Some Exceptional Finns with so-called immigrant backgrounds are Husein Muhammed, Nasima Razmyar, Arman Alizad, Tino Singh, Abdirahim Husu Hussein and Ali Jahangiri. All of them have one thing in common: They are exceptions to the stereotype but have immigrant backgrounds.
But how can you call a person who has lived most of his or her life in Finland “a person with immigrant background” if he speaks Finnish or Swedish as his main language or is near-perfectly bilingual? For how long must that person carry that extra label, immigrant background, before he or she is accepted?
You know that there is something fishy about the whole term, Exceptional Finns, since anti-immigration parties like the Perussuomalaiset, speak in favor of these types of immigrants and Finns.
Exceptional minorities permit racists to be racists. You are an exception and therefore you can get your shoes shined. Only exceptional people count from your ethnic group. Let’s not dwell on the problem: Why are people shining shoes and living in poverty in the first place? Answer: They are not exceptions. Source: Flickr.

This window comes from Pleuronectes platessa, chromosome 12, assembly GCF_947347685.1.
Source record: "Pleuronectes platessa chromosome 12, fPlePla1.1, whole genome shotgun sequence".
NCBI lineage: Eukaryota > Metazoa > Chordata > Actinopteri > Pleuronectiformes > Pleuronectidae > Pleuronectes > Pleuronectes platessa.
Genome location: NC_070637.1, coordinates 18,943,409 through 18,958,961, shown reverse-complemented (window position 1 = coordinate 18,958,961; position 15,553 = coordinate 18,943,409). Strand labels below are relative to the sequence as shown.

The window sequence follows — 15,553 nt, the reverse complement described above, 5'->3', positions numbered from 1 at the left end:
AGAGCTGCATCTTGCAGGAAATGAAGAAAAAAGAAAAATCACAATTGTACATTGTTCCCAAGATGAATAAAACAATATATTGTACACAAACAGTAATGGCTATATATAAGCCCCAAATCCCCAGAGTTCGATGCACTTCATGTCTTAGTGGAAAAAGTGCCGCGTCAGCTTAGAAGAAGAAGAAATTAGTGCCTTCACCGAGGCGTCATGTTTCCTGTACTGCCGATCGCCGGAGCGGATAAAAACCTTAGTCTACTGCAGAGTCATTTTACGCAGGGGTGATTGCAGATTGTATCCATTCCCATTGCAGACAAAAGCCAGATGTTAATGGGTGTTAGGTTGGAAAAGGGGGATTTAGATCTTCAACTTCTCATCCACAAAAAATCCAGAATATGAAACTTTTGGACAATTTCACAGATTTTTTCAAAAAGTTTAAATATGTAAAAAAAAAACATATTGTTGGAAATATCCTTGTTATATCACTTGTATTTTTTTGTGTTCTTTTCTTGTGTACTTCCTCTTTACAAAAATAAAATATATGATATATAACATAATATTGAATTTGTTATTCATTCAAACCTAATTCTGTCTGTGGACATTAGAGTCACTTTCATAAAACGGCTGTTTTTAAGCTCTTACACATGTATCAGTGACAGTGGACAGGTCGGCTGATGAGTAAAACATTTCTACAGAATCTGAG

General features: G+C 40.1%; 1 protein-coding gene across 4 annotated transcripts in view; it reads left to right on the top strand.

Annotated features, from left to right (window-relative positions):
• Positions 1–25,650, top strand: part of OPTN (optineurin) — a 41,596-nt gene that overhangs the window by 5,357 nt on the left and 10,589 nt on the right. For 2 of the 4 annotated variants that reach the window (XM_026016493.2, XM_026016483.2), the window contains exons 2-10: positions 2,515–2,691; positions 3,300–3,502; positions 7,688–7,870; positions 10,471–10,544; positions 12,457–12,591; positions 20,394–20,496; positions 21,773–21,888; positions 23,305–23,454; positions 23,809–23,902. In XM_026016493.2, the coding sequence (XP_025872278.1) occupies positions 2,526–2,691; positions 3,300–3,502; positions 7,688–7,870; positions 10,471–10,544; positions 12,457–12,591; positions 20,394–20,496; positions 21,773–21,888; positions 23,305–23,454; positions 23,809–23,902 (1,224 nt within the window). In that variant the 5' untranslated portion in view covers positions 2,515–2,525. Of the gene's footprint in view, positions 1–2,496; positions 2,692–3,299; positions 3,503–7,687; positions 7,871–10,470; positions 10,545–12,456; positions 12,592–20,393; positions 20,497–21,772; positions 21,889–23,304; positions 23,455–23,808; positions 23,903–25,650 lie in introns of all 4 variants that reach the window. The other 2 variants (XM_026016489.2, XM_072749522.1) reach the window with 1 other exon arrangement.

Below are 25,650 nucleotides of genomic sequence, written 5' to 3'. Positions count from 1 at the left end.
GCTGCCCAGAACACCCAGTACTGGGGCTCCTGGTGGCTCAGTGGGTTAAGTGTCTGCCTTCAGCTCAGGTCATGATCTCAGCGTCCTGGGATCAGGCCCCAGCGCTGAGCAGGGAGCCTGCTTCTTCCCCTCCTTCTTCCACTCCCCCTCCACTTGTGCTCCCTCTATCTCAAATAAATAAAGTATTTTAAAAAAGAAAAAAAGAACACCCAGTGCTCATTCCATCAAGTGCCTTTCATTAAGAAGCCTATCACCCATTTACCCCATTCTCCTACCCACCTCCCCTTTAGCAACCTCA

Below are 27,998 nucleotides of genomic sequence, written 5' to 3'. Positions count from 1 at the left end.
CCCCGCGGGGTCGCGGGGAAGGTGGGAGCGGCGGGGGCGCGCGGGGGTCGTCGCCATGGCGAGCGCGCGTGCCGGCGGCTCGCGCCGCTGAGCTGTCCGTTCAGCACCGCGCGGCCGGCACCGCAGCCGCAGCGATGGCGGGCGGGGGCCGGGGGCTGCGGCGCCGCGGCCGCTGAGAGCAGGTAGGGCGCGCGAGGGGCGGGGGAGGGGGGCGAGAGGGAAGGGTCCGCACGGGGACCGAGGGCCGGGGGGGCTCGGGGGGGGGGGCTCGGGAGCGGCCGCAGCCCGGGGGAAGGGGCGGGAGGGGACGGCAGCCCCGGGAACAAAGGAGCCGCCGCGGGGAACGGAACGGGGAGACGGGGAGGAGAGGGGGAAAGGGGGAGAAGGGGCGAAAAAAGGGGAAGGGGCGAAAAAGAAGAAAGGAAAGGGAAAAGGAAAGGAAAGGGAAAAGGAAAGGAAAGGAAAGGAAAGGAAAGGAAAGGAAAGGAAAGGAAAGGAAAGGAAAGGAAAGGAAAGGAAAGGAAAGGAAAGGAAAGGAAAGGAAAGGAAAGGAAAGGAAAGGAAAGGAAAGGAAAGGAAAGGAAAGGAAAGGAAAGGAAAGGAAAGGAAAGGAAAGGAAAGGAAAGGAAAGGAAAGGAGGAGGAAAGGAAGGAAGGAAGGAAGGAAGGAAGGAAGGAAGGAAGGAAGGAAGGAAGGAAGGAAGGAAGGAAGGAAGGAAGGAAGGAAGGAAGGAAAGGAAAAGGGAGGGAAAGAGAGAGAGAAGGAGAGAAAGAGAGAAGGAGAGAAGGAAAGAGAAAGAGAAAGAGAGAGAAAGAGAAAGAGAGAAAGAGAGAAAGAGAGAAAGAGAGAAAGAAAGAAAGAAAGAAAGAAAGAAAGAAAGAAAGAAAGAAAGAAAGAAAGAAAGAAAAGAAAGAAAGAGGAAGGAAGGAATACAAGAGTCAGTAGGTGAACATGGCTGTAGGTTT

The fact that these exceptional people are not considered full-fledged Finns (because they have that drop of immigrant background) not only reveals a lot about our racism but our views of cultural diversity.
Cultural diversity is not a social illness. It not colorblind as well. It is a lifestyle-identity choice that we make personally and which society should protect and encourage. Whether we want to hyphenated our identity or not is a personal choice. It is our choice.
The existence of the Exceptional Finn with immigrant background reveals how some want to eat their racist cake and have it at the same time. It permits them to feel like they are not racist even if they are. This line of thinking in a white Finnish world would work in the following way: Those who do not succeed at becoming exceptions are failures.
In many respects, and in a Finnish context, all these cases represent what Julian Abagond calls in the United States Exceptional Negroes.
“Exceptional Negroes are those who are ‘no like other blacks.’ They do not fit the stereotypes. Sometimes they achieve great things, rise to the top of their field,” writes Abagond. “They become sports heroes, film stars, tokens, black best friends, beloved servants and so on. Some even have white fans, lovers or admirers.”
Language plays an important role in Finland and is an important factor fueling discrimination. Finland’s large white Russian community is a case in point.